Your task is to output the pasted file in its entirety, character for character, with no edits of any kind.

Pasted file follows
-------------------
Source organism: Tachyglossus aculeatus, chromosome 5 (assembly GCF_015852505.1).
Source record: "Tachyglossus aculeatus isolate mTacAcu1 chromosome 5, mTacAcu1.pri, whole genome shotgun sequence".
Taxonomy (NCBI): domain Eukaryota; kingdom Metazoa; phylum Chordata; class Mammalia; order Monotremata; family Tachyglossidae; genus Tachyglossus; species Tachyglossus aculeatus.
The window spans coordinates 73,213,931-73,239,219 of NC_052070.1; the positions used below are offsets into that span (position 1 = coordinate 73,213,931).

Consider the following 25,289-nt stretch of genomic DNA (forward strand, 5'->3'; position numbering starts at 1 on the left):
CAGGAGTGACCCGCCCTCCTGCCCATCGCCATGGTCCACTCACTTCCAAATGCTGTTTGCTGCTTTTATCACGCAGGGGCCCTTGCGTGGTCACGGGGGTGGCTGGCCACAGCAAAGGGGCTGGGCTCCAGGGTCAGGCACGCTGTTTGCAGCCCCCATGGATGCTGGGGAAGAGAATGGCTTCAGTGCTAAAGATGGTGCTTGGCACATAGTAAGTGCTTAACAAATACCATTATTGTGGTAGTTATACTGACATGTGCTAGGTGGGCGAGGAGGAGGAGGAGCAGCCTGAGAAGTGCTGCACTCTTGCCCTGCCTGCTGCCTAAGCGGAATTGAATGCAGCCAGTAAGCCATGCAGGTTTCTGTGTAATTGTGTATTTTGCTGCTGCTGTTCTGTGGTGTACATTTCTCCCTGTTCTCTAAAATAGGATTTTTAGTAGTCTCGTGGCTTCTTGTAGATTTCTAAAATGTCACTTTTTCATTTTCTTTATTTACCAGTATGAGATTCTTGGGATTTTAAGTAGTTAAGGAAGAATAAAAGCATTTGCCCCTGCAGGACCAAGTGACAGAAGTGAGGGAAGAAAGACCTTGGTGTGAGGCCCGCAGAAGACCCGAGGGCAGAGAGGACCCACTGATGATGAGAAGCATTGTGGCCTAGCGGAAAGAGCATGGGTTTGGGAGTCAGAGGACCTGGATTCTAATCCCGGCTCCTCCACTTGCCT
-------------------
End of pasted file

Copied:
Source organism: Tachyglossus aculeatus, chromosome 5 (assembly GCF_015852505.1).
Source record: "Tachyglossus aculeatus isolate mTacAcu1 chromosome 5, mTacAcu1.pri, whole genome shotgun sequence".
Taxonomy (NCBI): domain Eukaryota; kingdom Metazoa; phylum Chordata; class Mammalia; order Monotremata; family Tachyglossidae; genus Tachyglossus; species Tachyglossus aculeatus.
The window spans coordinates 73,213,931-73,239,219 of NC_052070.1; the positions used below are offsets into that span (position 1 = coordinate 73,213,931).

Consider the following 25,289-nt stretch of genomic DNA (forward strand, 5'->3'; position numbering starts at 1 on the left):
CAGGAGTGACCCGCCCTCCTGCCCATCGCCATGGTCCACTCACTTCCAAATGCTGTTTGCTGCTTTTATCACGCAGGGGCCCTTGCGTGGTCACGGGGGTGGCTGGCCACAGCAAAGGGGCTGGGCTCCAGGGTCAGGCACGCTGTTTGCAGCCCCCATGGATGCTGGGGAAGAGAATGGCTTCAGTGCTAAAGATGGTGCTTGGCACATAGTAAGTGCTTAACAAATACCATTATTGTGGTAGTTATACTGACATGTGCTAGGTGGGCGAGGAGGAGGAGGAGCAGCCTGAGAAGTGCTGCACTCTTGCCCTGCCTGCTGCCTAAGCGGAATTGAATGCAGCCAGTAAGCCATGCAGGTTTCTGTGTAATTGTGTATTTTGCTGCTGCTGTTCTGTGGTGTACATTTCTCCCTGTTCTCTAAAATAGGATTTTTAGTAGTCTCGTGGCTTCTTGTAGATTTCTAAAATGTCACTTTTTCATTTTCTTTATTTACCAGTATGAGATTCTTGGGATTTTAAGTAGTTAAGGAAGAATAAAAGCATTTGCCCCTGCAGGACCAAGTGACAGAAGTGAGGGAAGAAAGACCTTGGTGTGAGGCCCGCAGAAGACCCGAGGGCAGAGAGGACCCACTGATGATGAGAAGCATTGTGGCCTAGCGGAAAGAGCATGGGTTTGGGAGTCAGAGGACCTGGATTCTAATCCCGGCTCCTCCACTTGCCT